With Local Authorities having to slash as much as 58% from their planning budget, local planning authorities are facing under staffed departments, low resources and increased workloads. This has inevitably led to some planning departments taking much longer to determine planning applications.
The length of time a Local Planning Authority (LPA) has to determine a planning application depends on what type of planning application is being sought. Most applications should be determined within 8 weeks and major applications are allowed 13 weeks.
The above are only target dates in which LPAs should have determined the application. The Town and Country Planning Act 1990 or any other legalisation does not make allowance to enable the applicant or agent to force a planning department to determine an application.
If the LPA fail to determine the application within the time period allocated, there are two options open to the applicant;
- Appeal to the Secretary of State for the failure of the LPA to determine the application within the set time period, this is known as a non-determination appeal,
- or agree a determination time extension with the LPA.
Depending on the circumstances of the case, and the LPA having good reason for missing the determination date, allowing the LPA more time to determine the application can be expedient and cost effective rather than taking the non-determination route to appeal.
This can work the other way – if the applicant requests a determination extension due to outstanding issues such as the requirement of additional reports (i.e. phase 1 habitat surveys, flood risk assessment etc) this can be requested in writing to the LPA. However the LPA are not obliged to agree to an extension and may choose to refuse the application.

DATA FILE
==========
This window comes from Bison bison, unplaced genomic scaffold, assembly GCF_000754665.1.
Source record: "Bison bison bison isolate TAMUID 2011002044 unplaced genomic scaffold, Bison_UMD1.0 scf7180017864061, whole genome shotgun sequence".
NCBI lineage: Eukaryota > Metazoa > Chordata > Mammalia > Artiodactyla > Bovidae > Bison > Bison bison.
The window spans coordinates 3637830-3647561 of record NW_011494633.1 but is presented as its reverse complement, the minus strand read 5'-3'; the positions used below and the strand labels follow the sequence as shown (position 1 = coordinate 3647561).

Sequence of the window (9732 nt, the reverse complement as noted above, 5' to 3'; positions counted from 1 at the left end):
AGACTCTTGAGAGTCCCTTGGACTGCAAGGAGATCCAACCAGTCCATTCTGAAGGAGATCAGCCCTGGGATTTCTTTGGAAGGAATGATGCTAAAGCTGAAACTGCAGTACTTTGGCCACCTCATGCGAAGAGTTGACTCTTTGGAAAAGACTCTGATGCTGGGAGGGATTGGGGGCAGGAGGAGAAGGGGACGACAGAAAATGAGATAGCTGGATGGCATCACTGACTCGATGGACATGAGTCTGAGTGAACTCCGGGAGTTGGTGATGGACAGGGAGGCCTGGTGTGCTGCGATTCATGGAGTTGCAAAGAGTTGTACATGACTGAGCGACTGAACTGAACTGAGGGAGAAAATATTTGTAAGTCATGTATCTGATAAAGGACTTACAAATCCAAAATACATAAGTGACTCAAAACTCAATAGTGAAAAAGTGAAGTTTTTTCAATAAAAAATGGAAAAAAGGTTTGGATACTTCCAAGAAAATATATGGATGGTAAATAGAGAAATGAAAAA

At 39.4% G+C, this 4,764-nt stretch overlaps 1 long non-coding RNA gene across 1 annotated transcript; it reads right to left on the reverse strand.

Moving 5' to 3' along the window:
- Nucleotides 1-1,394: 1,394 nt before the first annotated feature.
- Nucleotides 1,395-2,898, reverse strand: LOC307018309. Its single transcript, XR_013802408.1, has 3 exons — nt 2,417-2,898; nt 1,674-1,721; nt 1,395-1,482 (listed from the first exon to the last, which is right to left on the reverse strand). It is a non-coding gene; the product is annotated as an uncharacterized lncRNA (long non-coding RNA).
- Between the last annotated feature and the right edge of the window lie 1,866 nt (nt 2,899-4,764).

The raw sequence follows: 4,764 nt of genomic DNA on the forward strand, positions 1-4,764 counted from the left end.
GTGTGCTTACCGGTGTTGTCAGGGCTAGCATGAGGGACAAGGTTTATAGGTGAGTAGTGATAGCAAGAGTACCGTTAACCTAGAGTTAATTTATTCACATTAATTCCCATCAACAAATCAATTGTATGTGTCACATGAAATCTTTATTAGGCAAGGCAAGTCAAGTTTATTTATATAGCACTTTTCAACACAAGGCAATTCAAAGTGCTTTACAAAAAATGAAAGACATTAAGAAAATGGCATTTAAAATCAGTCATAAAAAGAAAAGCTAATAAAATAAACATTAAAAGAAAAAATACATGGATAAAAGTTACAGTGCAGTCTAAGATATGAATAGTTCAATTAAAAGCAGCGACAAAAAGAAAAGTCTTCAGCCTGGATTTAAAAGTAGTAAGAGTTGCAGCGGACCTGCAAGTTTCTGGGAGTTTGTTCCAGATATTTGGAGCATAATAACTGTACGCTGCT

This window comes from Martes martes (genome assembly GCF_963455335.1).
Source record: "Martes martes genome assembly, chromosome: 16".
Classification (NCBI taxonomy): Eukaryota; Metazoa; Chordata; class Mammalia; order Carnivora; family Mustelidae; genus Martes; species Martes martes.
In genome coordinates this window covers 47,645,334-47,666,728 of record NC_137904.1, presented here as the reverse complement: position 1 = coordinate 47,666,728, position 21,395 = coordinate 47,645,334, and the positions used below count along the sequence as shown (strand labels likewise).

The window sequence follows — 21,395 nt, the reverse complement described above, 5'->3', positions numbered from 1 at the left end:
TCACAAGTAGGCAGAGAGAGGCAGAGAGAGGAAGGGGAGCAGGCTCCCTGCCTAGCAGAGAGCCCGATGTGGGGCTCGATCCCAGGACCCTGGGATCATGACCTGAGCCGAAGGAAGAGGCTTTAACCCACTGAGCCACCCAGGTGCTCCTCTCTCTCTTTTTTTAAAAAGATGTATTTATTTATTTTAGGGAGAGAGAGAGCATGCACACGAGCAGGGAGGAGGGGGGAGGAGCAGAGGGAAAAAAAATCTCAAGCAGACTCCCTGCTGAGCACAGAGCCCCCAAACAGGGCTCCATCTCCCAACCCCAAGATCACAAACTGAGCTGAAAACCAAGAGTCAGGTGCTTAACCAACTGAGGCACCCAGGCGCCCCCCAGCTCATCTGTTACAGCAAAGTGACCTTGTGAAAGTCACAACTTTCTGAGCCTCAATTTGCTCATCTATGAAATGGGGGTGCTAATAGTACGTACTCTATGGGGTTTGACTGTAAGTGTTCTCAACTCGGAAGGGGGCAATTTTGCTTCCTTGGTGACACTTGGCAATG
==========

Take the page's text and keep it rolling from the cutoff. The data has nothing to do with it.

If an extension in the determination date is agreed by either the LPA or applicant, the Town and Country Planning Act requires that any extension of time must be agreed between either party in writing, otherwise there are no limitations in doing so.
There is no set time when an extension in time can be sought. While it is good practise to agree an extension of time prior to the expiry of the determination date, there is no regulation in the Town and Country Planning Act to suggest an extension of time cannot be agreed retrospectively. Section 78(2) of the Town and Country Planning Act states “such extended period as may at any time be agreed upon in writing between the applicant and authority”.
There is no limit to the length or number of times extensions that can be agreed in this way, however it could become futile to keep doing this if the end goal is not being reached. It is worth noting the applicant cannot lodge an appeal against non-determination during any agreed extended period, even if the original determination date has lapsed.
If the determination date has lapsed and an extension period has not been agreed, applicants under section 78 of the Town and Country Planning Act have the right to appeal to the Secretary of State for non-determination. There are stringent time limits in which the appeal has to be lodged.
If you are faced with a delayed application please feel free to contact us to discuss an appropriate strategy – firstname.lastname@example.org.